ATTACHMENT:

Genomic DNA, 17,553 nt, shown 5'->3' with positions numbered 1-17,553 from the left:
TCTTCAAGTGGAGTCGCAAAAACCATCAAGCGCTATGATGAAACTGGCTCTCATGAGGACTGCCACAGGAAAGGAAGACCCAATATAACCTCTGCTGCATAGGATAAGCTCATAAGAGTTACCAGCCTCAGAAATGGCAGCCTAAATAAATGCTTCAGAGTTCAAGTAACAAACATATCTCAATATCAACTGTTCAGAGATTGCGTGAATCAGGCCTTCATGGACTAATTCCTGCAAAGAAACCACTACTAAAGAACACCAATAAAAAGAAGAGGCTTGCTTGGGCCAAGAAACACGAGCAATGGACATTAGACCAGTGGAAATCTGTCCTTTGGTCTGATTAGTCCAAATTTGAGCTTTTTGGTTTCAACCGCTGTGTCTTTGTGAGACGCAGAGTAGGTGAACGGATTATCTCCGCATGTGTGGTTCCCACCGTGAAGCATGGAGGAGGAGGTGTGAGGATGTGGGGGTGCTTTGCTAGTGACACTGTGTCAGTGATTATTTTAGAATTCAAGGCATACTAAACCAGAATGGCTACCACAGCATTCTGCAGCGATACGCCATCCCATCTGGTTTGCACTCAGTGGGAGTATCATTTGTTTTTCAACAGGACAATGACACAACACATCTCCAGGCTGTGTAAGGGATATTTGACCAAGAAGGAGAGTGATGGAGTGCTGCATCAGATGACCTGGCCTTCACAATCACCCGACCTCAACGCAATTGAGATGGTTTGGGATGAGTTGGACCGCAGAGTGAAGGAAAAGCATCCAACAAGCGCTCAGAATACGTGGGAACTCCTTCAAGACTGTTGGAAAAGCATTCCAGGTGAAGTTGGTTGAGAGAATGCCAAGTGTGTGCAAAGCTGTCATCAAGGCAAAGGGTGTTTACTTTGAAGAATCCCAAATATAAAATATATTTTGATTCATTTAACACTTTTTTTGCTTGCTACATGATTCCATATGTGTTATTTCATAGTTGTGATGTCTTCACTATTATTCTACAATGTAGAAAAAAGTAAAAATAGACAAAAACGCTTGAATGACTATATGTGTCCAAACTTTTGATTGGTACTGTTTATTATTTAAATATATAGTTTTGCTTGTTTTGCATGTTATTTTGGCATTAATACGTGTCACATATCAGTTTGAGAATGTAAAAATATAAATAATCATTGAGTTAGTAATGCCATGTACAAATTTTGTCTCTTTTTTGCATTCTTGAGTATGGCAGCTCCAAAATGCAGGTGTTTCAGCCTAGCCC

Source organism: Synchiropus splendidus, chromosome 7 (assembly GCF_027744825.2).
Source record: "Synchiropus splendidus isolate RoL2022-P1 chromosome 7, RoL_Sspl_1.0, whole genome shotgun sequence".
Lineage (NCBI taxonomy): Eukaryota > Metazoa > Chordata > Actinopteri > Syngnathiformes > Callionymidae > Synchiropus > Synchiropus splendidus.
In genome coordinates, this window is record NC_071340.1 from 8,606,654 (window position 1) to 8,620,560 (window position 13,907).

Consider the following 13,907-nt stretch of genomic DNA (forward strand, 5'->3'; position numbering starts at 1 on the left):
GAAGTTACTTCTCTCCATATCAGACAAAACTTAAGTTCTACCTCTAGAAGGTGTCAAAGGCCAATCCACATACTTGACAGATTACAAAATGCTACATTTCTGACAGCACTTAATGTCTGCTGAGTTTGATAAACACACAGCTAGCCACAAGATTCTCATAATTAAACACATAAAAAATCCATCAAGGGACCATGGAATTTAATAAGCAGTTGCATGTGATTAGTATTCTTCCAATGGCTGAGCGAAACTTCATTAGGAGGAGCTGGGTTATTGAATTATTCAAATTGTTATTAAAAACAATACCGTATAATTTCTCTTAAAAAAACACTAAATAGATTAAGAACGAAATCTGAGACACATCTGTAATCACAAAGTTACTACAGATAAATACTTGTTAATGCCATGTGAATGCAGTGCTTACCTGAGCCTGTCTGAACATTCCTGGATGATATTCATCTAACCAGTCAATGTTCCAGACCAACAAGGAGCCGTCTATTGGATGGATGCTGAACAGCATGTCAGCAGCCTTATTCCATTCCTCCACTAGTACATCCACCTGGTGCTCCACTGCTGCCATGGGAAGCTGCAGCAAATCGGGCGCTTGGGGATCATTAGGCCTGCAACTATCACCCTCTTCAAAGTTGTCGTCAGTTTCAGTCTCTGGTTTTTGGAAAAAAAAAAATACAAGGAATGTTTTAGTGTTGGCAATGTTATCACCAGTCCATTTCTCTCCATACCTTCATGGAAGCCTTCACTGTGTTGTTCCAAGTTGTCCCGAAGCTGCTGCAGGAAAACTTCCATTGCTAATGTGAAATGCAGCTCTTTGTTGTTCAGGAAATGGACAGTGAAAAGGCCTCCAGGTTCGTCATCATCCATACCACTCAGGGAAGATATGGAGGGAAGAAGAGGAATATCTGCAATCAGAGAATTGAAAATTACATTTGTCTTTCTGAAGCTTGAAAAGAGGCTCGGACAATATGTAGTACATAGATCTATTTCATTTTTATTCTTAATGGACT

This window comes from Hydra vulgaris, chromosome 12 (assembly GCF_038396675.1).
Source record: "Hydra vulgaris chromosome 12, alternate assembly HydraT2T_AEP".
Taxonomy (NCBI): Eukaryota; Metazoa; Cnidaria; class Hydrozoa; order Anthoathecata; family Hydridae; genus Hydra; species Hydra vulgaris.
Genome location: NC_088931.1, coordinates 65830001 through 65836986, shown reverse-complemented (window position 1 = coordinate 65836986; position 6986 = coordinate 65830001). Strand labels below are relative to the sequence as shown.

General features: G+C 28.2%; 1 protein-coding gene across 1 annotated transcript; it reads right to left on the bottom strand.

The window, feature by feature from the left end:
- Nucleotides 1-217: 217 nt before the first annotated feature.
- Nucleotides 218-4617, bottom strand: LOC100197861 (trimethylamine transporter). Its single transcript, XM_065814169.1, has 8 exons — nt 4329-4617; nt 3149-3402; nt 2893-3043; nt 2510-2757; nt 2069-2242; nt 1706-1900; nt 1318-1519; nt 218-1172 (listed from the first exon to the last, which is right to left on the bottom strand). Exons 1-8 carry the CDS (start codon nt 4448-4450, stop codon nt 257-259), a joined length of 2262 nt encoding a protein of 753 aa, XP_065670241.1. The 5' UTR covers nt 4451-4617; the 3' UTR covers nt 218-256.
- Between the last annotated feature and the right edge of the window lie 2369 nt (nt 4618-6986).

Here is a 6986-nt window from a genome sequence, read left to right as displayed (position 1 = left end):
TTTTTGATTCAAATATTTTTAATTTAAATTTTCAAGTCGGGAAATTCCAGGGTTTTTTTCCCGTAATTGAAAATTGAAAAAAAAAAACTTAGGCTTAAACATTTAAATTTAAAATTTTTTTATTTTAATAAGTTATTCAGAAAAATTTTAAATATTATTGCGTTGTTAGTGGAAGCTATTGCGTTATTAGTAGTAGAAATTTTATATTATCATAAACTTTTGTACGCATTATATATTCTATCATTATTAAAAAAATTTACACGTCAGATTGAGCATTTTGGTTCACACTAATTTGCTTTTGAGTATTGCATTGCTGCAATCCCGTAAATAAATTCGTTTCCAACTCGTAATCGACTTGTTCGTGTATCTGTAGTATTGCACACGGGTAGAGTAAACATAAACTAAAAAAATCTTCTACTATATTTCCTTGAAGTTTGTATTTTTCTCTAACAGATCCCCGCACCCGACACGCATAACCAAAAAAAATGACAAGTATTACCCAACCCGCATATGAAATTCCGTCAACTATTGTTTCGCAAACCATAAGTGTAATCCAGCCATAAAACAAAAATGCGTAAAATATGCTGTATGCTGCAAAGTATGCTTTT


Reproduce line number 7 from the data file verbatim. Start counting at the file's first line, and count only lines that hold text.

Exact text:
Consider the following 13,907-nt stretch of genomic DNA (forward strand, 5'->3'; position numbering starts at 1 on the left):